Collecting Chinese Folklore: Franz Boas, Berthold Laufer, and the Anthropological Museum Exhibit at the Turn of the Century


John R. Haddad (Penn State Harrisburg)

In 1900, Franz Boas sought to advance his anthropological vision by adding a Chinese collection to the American Museum of Natural History. Chinese culture, he believed, possessed a complexity that supported his model of societal development (Cultural Relativism) and undermined the widely-accepted Cultural Evolution. Boas arranged for fellow anthropologist Berthold Laufer to lead an expedition to China. Fearing that modernizing forces would soon destroy traditional Chinese culture, Laufer accepted. He collected thousands of artifacts that represented China’s rich folk culture. Sadly, the collection ultimately fell prey to misunderstanding and controversy. In explaining its fate, this paper illuminates the contentious nature of anthropology in this period.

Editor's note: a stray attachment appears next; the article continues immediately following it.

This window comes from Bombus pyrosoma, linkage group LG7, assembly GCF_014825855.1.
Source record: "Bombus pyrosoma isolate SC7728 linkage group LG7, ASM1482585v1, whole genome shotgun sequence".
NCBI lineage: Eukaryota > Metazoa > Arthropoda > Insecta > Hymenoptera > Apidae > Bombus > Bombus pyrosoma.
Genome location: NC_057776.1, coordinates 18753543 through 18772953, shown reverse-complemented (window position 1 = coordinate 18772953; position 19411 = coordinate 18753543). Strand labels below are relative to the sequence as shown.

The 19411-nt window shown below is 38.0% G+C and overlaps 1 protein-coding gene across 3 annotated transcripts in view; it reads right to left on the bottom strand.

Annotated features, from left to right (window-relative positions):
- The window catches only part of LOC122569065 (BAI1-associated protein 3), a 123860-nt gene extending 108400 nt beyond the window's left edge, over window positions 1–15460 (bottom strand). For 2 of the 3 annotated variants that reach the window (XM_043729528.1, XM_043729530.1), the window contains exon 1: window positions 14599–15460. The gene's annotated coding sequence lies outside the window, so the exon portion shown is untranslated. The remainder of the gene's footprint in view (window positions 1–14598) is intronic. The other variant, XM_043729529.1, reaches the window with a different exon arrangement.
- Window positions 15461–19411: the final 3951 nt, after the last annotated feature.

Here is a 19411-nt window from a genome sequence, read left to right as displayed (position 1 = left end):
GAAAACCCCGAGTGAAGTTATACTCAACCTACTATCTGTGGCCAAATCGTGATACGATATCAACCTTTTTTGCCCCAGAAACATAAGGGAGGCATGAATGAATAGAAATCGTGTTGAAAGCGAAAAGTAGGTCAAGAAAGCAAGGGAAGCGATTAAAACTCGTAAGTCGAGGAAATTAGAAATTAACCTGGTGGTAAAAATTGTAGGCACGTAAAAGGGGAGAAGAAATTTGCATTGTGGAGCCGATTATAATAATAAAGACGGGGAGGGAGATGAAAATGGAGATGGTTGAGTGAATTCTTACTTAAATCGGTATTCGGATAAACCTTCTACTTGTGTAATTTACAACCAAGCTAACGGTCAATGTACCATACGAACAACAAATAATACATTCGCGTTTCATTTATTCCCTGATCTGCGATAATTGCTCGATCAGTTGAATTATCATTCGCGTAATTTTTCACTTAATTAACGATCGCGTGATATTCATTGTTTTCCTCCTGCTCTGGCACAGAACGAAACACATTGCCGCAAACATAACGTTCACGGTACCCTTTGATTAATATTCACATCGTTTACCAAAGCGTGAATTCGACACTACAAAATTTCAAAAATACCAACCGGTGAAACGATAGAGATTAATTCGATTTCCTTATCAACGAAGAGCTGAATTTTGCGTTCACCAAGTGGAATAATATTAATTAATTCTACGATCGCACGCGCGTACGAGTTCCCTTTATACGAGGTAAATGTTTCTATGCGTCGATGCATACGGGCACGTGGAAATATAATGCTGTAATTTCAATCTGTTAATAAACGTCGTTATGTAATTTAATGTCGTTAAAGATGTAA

Part of 26-05 Race, Ethnicity, and Nation in the History of Folklore and Folklife Studies, Tuesday, October 19, 5:15 pm–6:45 pm